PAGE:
A Big Thank You!

And that’s it… another annual Institute of Community Reporters (ICR) conference has come and gone, and what a blast we had. A BIG thank you to everyone who made it possible – those working behind the scenes running the tech, people who led workshops, folk who braved the livestream and to everyone who got involved in the workshops and online discussions. Without YOU it simply would not have happened.

As part of the day, there were some livestreams. The morning livestream got things off to a great start with from Maff from Camerados, who brought us the sunshine from his lovely garden as well as meaningful insights from his own stories of lived experience. As well as Maff other guest speakers discussed the impact and power that lived experience storytelling has had on them. The morning discussion set the tone for the rest of the day. If you missed it, you can watch it here: 

The team at People’s Voice Media then led a workshop called people were able to have conversations about what good lived experience storytelling practice looks like. People came up with some practical and insightful ideas that we aim to put together as a manifesto, (of sorts), that we can bring into practice here at People’s Voice Media and influence others to adopt as well. So, watch this space as this is developed further!

There were also 6 satellite workshops running through the day that other people involved in storytelling delivered. They were all online except one which was facilitated in a wonderful outside space. These workshops explored different areas of lived experience storytelling. From, ‘Stories of the Storytellers’ that looked at the theme of ownership of storytelling, to, ‘An Invitation to a Brave Space’ which focused on how to make spaces safe for authentic storytelling to take place, these were just some of the themes.

People’s Voice Media were also back on the workshop front with a second event that was about exploring what a Day of Action might look like around lived experience… and was it a good idea in the first place. Various ideas about what this might look like were discussed. Some people explored doing ‘story jams’ which hopefully could be happen around a real campfire, or if not a virtual one. Short films with stories were mentioned and stories in different languages.

Other ideas that emerged around a Day of Action were:

  • A campaign about the value of stories as a legitimate form of data and a valuable tool for learning and development
  • A day in which we speak truth to power! Love this!
  • Positive stories of change – when people power works well 
  • A campaign that flips the idea of ‘hard to reach’ on its head and tries to engage professionals who are ‘hard to reach’ or not currently involved in discussions around lived experience and co-production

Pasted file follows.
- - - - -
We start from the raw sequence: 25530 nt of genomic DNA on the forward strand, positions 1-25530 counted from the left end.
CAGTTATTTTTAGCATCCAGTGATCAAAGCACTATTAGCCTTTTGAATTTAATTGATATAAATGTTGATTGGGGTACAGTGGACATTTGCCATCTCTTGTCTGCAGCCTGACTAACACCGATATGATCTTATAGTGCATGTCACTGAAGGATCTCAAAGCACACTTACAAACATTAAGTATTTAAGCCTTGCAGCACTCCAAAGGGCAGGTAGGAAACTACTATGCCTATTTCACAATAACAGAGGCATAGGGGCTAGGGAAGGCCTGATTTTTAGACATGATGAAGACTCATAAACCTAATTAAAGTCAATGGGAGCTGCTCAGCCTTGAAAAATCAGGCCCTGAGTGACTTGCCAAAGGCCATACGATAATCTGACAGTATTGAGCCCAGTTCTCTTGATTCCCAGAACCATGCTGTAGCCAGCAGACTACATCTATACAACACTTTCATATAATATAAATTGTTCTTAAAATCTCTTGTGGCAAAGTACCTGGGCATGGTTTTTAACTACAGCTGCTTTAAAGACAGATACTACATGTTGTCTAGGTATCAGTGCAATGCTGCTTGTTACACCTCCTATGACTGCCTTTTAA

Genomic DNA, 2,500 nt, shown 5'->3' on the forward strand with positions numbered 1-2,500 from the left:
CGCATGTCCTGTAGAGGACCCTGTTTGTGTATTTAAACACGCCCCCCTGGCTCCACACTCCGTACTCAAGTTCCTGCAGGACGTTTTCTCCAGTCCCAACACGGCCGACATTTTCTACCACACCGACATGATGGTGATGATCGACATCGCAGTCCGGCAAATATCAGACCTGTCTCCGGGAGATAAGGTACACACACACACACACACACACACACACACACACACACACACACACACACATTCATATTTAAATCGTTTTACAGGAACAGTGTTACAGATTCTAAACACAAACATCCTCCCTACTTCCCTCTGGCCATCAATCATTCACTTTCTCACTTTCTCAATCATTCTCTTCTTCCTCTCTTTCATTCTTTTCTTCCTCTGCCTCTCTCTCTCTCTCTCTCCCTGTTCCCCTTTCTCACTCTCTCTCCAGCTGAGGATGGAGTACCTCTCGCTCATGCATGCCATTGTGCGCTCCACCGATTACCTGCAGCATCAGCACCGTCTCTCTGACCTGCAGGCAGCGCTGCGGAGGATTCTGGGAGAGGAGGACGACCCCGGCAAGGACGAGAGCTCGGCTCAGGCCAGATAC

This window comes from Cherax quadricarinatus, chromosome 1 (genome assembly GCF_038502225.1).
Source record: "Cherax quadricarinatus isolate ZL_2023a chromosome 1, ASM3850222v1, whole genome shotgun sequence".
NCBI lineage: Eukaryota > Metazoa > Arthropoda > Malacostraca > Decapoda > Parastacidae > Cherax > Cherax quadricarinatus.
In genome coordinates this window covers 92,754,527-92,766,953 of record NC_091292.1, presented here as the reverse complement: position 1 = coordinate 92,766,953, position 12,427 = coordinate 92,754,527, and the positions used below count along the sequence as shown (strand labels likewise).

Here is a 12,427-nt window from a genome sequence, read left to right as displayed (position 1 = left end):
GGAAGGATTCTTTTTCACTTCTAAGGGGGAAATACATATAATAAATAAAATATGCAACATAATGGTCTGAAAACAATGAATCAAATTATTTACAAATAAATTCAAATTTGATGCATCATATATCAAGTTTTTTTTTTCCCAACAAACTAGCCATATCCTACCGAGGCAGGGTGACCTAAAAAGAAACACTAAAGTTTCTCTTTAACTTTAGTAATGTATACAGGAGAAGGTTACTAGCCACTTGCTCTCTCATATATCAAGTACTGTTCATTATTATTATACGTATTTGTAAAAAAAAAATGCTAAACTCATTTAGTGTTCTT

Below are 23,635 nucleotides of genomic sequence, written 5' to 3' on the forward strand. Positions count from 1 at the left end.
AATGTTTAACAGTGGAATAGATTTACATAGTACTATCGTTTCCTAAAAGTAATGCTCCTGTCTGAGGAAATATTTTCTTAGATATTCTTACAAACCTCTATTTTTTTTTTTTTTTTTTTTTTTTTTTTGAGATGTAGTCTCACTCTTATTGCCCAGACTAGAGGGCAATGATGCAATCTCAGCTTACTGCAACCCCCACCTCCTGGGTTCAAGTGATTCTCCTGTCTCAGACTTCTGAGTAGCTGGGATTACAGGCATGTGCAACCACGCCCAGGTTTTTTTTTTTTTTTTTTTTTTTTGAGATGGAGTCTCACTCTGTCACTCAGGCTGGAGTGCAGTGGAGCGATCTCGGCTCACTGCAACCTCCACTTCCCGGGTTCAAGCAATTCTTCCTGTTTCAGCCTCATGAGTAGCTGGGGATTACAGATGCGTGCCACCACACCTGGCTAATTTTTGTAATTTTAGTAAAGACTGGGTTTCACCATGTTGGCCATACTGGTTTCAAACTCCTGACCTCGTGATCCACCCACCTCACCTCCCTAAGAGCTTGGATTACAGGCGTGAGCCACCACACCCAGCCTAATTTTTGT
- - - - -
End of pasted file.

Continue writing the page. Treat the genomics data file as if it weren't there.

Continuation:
All of these are seeds of ideas that could be developed, and we will be getting in touch with workshop attendees to see if people want to take this forward, or any of this discussion forward in anyway. 

The afternoon livestream brought all the workshop leaders – the People’s Voice Media crew and the satellite workshop leaders – together, to reflect on their sessions. You can watch it here:

I think it’s fair to say that the conference generated healthy discussions, ideas and reflections that will steer us in the right direction for future practice. Bringing people together and listening to insightful reflections of practice and who wholly support the way forward was inspiring and re-energising. There was a sense of hope that the Future of Lived Experience is in safe hands. Thanks a million for joining us, and keep in touch!

Kath Peters, PVM.

CONCRIT TNP in Poland

Part of my role at PVM is to manage an exciting European project called Concrit. 

The aim of the pan European project is to create new educational tools to train, teach and empower communities. Specifically, concentrating on critical thinking and the construction and de-construction of narratives through digital storytelling. The aim being to strengthen the self-confidence of the learners, empowering them to grow in self-confidence, find their own collective voice and to strengthen a sense for local action.

Last week, Concrits second Trans National Partnership meeting took place, it was hosted in the fair port city of Gydnia, in Poland. It was great to catch up with partners and although I attended online, I imagined myself enjoying the sea breeze and maybe a poroggi (delicious Polish dumpling) or two. 

Despite the meeting being blended (online and in person) it went very well using a number of platforms, such as Jitsi and Zoom. We also used the virtual whiteboard application Miro Board. This is an excellent tool to collaborate on and to share information and ideas.

During the meeting we found out what specific group each partner will be working with. There are a varied mix of groups, including; parents and families, homeless people, people with mental health issues, migrant workers, older people in a remote rural setting and an urban neighbourhood. 

An important element of this project is to conduct a thorough, useful and inclusive needs assessment for each community. Part of my role is to design this. During the meeting we collectively looked at it and made some tweaks and changes to it, using the Miro board. 

The plan now, is to work with our communities to discover what their needs are, what learning gaps there are, if any. Then we will design specific inclusive learning paths for these specific communities, developing them and then testing them out when we meet again at the training labs in December.

Watch this space.

Kath Peters – PVM Concrit Project Manager